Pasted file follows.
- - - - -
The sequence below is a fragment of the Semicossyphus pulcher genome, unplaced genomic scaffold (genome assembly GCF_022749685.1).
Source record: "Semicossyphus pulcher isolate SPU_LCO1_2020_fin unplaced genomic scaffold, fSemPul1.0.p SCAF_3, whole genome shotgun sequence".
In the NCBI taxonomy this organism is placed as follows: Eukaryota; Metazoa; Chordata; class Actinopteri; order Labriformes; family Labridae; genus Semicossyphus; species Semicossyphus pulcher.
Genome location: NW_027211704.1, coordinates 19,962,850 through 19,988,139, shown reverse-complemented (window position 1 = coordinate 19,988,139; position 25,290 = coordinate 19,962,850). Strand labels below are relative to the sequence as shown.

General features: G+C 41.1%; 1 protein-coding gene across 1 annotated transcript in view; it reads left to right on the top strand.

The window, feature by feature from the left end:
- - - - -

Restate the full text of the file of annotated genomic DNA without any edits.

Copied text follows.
The sequence below is a fragment of the Semicossyphus pulcher genome, unplaced genomic scaffold (genome assembly GCF_022749685.1).
Source record: "Semicossyphus pulcher isolate SPU_LCO1_2020_fin unplaced genomic scaffold, fSemPul1.0.p SCAF_3, whole genome shotgun sequence".
In the NCBI taxonomy this organism is placed as follows: Eukaryota; Metazoa; Chordata; class Actinopteri; order Labriformes; family Labridae; genus Semicossyphus; species Semicossyphus pulcher.
Genome location: NW_027211704.1, coordinates 19,962,850 through 19,988,139, shown reverse-complemented (window position 1 = coordinate 19,988,139; position 25,290 = coordinate 19,962,850). Strand labels below are relative to the sequence as shown.

General features: G+C 41.1%; 1 protein-coding gene across 1 annotated transcript in view; it reads left to right on the top strand.

The window, feature by feature from the left end: